Why We Need Your Money: An Accountant’s Perspective
By Allen Butt - Business & Operations Director
A cynical person could make an argument against donating to an organization like Canyon Creek Services by identifying how small their individual contribution would be in comparison to the tremendous amount of income that is received from government grants. Indeed, federal grants make up the majority of CCS’s revenue, with state grants coming in second place. Private grants and individual donations make up a much smaller portion of the organization’s total income.
Why give, if the effect of your gift is miniscule in comparison to the operational budget of the organization?
Well, as the Business and Operations Director of Canyon Creek Services, I am happy to share with you the “inside scoop” of how our organization’s budget works, to see how hilariously fallacious that line of reasoning is in practice. Come with me, and let us learn together, the wonderful world…of budget!
Our single largest source of income comes from VOCA grants. VOCA stands for the “Victims of Crime Act”, which allows the federal government to distribute criminal fines to organizations who serve “victims of crime.”
Long story short, your taxes don’t pay for us—criminals do! Sounds like a good system, but this money comes with an unfortunate downside: rules. VOCA funding can only be spent on very particular things. My favorite example of one such oddity is that we cannot spend VOCA money on “prevention.” The logic goes: if you spend VOCA money to prevent future crime, you are not assisting ‘victims of crime’—you are only preventing the existence of future ‘victims of crime.’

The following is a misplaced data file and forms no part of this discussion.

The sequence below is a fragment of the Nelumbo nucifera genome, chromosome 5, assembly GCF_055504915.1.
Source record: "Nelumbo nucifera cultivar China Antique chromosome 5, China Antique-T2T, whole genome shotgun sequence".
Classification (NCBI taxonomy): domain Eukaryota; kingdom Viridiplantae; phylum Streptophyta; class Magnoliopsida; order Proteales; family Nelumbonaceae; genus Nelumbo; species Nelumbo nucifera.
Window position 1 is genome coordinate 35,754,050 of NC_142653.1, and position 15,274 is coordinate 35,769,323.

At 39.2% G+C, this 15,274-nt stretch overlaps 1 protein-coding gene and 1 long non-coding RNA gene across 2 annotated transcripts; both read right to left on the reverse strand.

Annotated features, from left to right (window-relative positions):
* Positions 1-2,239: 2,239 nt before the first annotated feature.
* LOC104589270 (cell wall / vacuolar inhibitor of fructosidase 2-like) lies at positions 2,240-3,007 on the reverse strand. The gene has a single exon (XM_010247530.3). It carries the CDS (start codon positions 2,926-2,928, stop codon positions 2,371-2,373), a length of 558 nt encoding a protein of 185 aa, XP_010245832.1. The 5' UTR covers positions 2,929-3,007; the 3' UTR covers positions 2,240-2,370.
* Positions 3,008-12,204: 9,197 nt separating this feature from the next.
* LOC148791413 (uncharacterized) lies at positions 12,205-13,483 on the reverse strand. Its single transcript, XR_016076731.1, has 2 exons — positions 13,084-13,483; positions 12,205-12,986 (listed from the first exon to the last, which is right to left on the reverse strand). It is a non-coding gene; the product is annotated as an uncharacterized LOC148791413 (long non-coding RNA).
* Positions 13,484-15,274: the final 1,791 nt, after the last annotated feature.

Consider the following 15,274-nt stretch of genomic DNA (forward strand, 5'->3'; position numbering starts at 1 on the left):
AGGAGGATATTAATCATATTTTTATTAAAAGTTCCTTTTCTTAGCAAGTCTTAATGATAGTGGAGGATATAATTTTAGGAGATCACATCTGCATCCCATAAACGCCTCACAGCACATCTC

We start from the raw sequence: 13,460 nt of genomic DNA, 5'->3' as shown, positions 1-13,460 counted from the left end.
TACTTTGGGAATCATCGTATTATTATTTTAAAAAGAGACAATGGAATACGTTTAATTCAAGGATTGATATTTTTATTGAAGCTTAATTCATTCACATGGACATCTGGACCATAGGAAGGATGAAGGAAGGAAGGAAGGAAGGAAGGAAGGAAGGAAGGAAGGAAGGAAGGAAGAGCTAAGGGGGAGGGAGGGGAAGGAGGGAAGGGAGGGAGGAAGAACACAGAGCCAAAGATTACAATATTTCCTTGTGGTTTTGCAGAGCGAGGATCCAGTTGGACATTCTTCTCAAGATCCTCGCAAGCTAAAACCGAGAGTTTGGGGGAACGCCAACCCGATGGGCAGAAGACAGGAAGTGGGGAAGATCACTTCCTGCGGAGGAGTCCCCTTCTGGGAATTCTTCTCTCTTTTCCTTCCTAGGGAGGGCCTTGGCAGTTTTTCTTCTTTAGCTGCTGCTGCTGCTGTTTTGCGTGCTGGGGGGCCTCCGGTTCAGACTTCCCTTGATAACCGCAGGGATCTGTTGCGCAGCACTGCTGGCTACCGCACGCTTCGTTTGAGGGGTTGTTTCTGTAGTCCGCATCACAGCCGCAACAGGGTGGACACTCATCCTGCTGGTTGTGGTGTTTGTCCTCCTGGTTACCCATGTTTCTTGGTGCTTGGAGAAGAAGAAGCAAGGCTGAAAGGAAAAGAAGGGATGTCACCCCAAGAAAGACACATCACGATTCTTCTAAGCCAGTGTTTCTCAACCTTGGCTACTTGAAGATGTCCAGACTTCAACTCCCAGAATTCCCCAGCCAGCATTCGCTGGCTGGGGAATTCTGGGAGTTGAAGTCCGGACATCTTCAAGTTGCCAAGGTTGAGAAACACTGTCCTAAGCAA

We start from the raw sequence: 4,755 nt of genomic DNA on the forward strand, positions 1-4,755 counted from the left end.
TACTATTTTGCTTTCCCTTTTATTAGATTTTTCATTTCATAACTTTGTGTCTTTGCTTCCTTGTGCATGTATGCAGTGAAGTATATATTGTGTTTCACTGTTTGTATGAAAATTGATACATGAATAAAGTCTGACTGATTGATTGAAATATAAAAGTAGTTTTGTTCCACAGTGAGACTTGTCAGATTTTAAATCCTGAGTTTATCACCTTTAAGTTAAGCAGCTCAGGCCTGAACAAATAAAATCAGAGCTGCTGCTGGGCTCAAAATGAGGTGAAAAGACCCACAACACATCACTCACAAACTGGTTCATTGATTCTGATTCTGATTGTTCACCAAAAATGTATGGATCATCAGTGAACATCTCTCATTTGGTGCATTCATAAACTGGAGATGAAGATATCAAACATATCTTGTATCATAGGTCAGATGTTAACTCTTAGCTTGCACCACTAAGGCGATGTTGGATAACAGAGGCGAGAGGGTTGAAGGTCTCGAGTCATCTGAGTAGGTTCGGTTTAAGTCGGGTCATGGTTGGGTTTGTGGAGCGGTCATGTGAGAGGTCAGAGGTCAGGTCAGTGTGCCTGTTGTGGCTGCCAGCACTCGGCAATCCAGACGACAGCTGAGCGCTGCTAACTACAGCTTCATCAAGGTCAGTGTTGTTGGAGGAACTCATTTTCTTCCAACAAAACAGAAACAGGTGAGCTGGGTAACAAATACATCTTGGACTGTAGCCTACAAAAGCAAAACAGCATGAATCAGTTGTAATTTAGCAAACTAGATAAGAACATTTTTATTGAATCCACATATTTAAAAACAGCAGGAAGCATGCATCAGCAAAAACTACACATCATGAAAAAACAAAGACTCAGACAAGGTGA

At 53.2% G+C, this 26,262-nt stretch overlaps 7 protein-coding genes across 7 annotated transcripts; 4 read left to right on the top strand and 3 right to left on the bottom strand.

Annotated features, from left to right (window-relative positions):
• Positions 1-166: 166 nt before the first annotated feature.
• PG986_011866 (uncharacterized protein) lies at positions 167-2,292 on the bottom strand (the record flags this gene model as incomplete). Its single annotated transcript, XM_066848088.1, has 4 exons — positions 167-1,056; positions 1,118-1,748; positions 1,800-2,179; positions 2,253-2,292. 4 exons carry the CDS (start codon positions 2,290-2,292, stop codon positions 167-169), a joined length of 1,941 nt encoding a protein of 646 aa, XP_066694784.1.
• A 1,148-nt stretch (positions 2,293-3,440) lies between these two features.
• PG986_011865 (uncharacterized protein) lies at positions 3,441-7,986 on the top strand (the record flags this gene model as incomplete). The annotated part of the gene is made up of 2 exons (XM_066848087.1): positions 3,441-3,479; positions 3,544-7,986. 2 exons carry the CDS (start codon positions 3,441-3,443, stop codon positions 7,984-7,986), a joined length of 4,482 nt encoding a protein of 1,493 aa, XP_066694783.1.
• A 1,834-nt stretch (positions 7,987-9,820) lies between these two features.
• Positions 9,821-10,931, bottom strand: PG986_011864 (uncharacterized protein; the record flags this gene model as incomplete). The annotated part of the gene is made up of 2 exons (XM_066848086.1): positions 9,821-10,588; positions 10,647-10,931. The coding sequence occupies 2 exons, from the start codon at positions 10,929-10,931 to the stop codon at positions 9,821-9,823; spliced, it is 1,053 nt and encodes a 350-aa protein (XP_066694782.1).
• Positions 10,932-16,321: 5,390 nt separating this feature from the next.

Another fun (accountants use the term “fun” almost solely in ironic fashion) rule is that only 10% of federal funds can be put towards administrative costs. Since the majority of our funding comes from federal grants, we are required to operate in an extremely lean fashion. Can you think of any other industry where an organization is asked to run at a 10% administrative rate? Of course not—that would be insane!
Furthermore, many of our other grants at the state or private level are earmarked to be spent for very particular things. For example, we receive a grant from the Allstate Foundation called “Purple Purse” which is designed to aid victims of financial abuse. They provide funds for our Case Manager, Ciarra Parry, to teach clients about personal finance, and to provide savings matching and debt repayment services for clients. This is a wonderful grant that serves an incredible purpose, but no penny of it can go towards CCS’s administration.
So where on earth do we get the money we need to pay for our few administrators? Or to pay rent, or utilities for the shelter, or insurance, or office supplies, or bank fees, or to set up fundraisers or events? How will we ever be able to move to a new office space so that our advocates can actually have desks and phones and private meeting spaces instead of being crammed into a common space sardine-style?
That, dear reader, is where you come in! Although some of these administrative costs can be covered by particular grants, the truth of the matter is that we, as an organization, are desperately reliant on private donations and grants.
But wait, there’s more! Most of our grants (indeed our 5 largest grants budgeted for next year) are “reimbursable” grants. When we “receive” one of these grants, we don’t actually receive any money—we are given a promise that, should we spend our own money according to their stipulations, they will reimburse us for those costs, up to the promised amount.
How are we capable of spending out money for clients and then waiting for months (many months in the case of quarterly grants) to be reimbursed?
Yes, savvy reader, you have guessed my point: we need to receive as many dollars as possible from non-grant sources in order to not constantly be in debt. If we want to have any sort of reasonable cash position without having to dip into a line of credit every month while we wait for grant reimbursements, we need to be receiving some money no-strings-attached.
The ultimate goal of these words is to show you that your contribution to an organization such as Canyon Creek Services matters. It makes a legitimate difference, one that everyone here in the office can feel. Even if the number of dollars is small in comparison to the dollars we receive from our federal grants, these dollars are highly meaningful and specialized, and they are fully appreciated.